The curl of a vector field measures the tendency for the vector field to swirl around. Imagine that the vector field represents the velocity vectors of water in a lake. If the vector field swirls around, then when we stick a paddle wheel into the water, it will tend to spin. The amount of the spin will depend on how we orient the paddle. Thus, we should expect the curl to be vector valued.

As other examples, consider the illustrations below. The field on the left,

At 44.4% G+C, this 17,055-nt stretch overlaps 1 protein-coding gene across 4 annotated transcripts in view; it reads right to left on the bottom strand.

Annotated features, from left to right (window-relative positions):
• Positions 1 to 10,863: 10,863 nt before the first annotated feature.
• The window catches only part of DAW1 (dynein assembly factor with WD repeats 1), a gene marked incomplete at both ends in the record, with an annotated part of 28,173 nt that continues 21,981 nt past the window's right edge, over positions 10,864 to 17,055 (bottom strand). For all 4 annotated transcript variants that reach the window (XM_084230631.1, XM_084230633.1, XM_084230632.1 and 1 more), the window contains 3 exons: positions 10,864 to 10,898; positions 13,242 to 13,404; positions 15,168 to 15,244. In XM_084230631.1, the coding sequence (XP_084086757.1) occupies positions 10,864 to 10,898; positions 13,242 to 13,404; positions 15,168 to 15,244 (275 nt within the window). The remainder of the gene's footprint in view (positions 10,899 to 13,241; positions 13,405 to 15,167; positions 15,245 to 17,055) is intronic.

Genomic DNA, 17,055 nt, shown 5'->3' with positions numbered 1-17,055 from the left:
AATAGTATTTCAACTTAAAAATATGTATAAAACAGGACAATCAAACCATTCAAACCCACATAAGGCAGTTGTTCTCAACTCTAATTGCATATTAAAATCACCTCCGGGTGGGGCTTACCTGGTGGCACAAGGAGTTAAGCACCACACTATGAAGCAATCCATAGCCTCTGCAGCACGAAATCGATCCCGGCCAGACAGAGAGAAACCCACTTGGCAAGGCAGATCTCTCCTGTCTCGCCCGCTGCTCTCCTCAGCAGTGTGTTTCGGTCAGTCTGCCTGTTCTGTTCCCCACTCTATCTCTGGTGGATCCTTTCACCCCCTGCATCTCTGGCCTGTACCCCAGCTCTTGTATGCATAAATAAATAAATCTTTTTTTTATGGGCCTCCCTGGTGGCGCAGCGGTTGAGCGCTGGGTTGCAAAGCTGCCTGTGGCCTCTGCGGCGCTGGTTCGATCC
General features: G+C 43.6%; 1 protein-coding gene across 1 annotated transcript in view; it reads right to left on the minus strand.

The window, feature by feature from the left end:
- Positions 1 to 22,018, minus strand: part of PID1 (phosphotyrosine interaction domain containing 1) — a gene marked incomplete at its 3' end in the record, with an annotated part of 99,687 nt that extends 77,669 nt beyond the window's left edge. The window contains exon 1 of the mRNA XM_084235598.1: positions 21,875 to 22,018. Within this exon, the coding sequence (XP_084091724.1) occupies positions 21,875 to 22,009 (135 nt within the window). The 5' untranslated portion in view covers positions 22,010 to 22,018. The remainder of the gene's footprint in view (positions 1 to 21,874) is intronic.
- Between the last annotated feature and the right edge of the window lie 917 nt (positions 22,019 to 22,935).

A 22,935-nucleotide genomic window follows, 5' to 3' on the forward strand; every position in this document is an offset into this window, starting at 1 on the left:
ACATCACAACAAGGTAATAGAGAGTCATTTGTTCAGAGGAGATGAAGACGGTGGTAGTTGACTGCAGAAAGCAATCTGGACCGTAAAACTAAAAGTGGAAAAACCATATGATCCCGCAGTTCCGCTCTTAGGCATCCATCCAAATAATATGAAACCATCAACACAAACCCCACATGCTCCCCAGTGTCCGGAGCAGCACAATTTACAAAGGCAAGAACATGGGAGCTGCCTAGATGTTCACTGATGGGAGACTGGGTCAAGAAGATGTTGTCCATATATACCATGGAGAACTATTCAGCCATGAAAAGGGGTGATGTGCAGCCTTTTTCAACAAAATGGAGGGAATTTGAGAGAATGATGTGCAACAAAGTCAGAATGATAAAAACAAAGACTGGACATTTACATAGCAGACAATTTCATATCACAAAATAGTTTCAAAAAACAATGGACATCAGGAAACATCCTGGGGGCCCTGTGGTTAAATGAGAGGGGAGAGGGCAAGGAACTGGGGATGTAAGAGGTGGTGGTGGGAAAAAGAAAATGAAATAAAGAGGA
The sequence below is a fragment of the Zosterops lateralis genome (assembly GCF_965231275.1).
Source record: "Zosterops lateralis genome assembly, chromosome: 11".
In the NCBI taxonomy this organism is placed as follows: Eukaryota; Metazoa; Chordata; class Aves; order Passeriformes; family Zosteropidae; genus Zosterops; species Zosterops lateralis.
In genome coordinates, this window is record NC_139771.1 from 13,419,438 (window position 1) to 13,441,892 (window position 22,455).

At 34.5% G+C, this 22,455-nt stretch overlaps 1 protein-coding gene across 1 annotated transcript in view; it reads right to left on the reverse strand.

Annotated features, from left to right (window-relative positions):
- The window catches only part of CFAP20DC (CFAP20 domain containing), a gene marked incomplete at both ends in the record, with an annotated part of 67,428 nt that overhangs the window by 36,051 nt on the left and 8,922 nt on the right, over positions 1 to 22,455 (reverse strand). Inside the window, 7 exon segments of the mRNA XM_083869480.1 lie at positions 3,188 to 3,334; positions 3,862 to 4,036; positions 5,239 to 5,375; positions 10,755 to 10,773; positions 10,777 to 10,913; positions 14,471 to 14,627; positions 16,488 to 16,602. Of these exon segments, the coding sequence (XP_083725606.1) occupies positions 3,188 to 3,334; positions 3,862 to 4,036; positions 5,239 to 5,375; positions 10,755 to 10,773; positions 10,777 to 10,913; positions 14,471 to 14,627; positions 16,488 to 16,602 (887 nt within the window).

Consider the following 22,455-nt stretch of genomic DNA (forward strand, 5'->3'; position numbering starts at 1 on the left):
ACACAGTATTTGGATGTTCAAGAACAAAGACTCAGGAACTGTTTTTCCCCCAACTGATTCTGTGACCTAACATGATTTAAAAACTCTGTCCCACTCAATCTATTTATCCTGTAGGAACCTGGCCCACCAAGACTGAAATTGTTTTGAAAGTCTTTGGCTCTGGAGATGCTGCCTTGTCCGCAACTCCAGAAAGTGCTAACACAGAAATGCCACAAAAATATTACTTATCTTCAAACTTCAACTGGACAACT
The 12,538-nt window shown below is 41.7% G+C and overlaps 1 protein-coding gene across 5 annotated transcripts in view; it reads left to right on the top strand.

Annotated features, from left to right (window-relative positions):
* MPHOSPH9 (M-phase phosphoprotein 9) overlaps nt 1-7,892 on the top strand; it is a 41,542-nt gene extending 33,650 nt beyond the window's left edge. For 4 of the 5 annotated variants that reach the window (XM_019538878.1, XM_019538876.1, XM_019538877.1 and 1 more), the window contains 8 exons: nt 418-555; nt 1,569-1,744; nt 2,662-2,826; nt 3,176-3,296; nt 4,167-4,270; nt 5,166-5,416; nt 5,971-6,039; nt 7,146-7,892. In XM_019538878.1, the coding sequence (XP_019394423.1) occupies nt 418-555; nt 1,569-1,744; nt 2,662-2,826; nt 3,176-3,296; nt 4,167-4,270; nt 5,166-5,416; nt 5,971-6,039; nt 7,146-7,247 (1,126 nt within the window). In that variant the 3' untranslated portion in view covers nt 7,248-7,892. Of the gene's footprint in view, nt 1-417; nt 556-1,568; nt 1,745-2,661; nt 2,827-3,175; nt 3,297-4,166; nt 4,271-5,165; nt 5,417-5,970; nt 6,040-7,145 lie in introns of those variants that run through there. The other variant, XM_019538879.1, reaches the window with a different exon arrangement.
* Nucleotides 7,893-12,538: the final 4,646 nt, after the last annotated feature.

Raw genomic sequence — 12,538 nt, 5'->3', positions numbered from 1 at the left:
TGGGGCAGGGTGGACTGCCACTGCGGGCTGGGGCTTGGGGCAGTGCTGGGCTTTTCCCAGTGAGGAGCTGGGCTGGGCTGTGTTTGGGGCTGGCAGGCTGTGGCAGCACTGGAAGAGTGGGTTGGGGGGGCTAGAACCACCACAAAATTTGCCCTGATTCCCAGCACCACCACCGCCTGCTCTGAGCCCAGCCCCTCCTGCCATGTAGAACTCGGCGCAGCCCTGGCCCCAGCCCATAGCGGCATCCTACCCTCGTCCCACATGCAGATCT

called has curl with positive component. To see this,
use the right hand rule. Place your right hand at P. Point your fingers
toward the tail of one of the vectors of . Now curl your fingers
around in the direction of the tip of the vector. Stick your thumb out.
It points toward the +*z* axis, so the curl should have positive component.

The second vector field has no swirling tendency at all (from visual inspection) so we would expect . The third vector field doesn't look like it swirls either, so it also has zero curl.